The key to enjoying a good wine is not only its storage temperature but also its serving temperature. However, are you certain of which serving temperature for the particular bottle of wine you purchased? It the previous statement made you question your basic knowledge of wine serving temperatures, please read further as I explain the proper storage and serving temperatures.
Wines continue to develop character and flavor after they are bottled. The primary external factor affecting that development is the storage temperature. The ideal temperature for storing wine is not room temperature; it is instead between 50-55 degrees Fahrenheit. The temperature should also be kept constant so that the cork doesn’t expand or contract, letting in impurities and air. The best way to keep wine at a constant temperature is to purchase a wine refrigerator. If you no not have the money for a specialty refrigerator, a basement storage center in a darkened corner will be adequate. Make certain that corner is not too drafty, though.
Most people are aware that red wines can be served near room temperature. However, that does not imply that they can be served at room temperature. The ideal temperature for red wine is between 50-65 degrees Fahrenheit. If you have just purchased a bottle of wine and would like to serve it right away, wine.com suggests that you refrigerate the bottle for about 20 minutes to bring it to the appropriate temperature. Uncork it, let it breathe for about ten minutes, and then serve it in the appropriate wine glasses.
White wine requires a cooler serving temperature. White wine such as chardonnay should be served at about 55 degrees Fahrenheit, or directly out of the wine refrigerator. Wine.com suggests that you can achieve this temperature for a freshly purchased bottle of wine by refrigerating it for one-and-a-half hours to lower it from room temperature.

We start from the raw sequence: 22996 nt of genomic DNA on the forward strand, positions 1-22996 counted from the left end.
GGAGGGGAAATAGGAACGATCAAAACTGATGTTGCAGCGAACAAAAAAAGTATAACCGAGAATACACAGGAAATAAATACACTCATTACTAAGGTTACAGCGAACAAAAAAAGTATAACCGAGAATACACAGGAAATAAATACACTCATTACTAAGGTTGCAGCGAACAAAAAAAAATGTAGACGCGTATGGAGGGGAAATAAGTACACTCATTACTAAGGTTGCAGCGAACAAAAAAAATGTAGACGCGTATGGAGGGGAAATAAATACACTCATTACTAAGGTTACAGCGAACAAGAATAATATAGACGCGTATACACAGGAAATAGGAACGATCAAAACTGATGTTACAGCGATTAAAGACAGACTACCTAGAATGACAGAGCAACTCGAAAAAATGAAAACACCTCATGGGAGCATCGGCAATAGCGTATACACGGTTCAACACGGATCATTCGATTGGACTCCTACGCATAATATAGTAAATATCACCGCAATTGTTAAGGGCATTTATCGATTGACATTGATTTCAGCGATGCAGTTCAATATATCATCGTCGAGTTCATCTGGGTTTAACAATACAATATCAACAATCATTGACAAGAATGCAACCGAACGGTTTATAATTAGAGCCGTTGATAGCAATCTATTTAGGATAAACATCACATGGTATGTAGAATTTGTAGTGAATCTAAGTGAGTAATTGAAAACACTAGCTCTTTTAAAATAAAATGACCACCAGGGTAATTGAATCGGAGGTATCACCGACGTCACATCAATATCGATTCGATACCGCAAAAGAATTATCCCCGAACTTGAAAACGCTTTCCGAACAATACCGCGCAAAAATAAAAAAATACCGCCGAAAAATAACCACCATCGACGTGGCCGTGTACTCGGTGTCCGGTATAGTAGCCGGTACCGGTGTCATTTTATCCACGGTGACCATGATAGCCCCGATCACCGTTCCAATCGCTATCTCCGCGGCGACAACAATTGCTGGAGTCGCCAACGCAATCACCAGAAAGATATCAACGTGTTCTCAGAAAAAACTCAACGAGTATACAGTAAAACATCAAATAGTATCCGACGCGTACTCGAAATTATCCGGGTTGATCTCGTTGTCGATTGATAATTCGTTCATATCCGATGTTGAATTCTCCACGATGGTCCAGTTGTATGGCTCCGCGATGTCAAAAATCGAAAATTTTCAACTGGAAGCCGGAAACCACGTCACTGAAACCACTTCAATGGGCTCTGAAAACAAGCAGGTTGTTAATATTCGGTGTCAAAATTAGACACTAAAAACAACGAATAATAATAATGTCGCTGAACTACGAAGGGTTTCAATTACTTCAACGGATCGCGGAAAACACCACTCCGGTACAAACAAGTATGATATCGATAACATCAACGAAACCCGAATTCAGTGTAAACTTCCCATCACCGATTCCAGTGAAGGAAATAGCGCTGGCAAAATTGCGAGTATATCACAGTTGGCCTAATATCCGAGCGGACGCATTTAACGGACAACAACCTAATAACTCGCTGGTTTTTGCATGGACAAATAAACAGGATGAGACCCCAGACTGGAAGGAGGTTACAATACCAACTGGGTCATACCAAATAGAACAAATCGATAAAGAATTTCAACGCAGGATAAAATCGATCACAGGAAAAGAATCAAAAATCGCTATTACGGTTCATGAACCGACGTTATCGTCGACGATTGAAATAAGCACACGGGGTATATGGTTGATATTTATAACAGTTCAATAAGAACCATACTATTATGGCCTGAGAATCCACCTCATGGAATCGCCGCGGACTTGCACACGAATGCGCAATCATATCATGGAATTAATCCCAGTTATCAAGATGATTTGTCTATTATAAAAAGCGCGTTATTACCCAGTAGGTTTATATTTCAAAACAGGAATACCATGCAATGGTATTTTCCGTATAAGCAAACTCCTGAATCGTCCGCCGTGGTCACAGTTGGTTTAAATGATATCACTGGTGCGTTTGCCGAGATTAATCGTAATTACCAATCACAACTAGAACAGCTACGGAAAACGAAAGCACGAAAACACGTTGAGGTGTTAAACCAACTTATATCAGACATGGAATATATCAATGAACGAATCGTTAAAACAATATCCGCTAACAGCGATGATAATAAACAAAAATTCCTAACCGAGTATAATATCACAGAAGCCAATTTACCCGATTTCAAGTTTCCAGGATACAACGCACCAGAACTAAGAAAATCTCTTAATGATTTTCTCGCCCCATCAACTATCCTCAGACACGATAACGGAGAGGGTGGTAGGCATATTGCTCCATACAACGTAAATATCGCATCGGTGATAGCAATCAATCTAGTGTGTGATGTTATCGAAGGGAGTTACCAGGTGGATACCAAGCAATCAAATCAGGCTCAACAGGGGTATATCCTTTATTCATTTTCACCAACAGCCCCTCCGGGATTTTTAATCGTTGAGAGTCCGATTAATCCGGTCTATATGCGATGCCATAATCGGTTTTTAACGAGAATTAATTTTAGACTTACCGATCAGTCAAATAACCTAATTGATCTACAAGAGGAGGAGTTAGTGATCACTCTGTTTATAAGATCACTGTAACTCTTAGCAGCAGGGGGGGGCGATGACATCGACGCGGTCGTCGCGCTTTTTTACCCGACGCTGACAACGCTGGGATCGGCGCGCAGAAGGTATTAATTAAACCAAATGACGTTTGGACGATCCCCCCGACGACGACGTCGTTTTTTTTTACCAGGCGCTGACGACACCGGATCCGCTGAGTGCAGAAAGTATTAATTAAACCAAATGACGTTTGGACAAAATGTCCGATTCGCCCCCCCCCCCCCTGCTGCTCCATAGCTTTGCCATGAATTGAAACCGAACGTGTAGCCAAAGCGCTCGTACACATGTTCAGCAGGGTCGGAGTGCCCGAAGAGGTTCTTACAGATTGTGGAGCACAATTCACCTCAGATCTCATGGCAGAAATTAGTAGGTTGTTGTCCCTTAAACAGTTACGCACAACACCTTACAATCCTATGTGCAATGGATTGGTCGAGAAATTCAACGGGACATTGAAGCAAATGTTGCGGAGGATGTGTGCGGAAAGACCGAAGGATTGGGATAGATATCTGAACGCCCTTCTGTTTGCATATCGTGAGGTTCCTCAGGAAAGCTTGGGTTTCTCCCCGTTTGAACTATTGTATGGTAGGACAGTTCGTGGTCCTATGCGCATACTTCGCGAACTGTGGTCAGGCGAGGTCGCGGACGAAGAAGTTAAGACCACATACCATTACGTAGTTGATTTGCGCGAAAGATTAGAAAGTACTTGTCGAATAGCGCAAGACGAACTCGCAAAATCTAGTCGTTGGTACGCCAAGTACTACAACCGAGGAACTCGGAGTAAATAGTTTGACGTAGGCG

Fuller-bodied white wines need an even cooler temperature than other white wines. Wines such as Riesling and Sauternes need to be chilled to between 45-50 degrees Fahrenheit, according to WineIntro.com. You may discover disagreement about the proper temperature at which these wines should be served. My personal experience suggests that these wines taste much better and have a more developed nose when served slightly cooler than the cellar temperature of 55 degrees.
Finally, champagne should be served chilled. Chilled does not mean ice-cold; the ideal champagne-serving temperature is 35-40 degrees Fahrenheit. People associate champagne with an ice bucket. You can also chill it in an ice bucket for 20 minutes before serving. Ideally, it will be refrigerated before placement in the ice bucket.
Though you can drink wine outside of these recommended serving temperatures, your experience will not be the same. Proper temperatures bring out the true character of a wine. Notice that, and enjoy the wine more fully.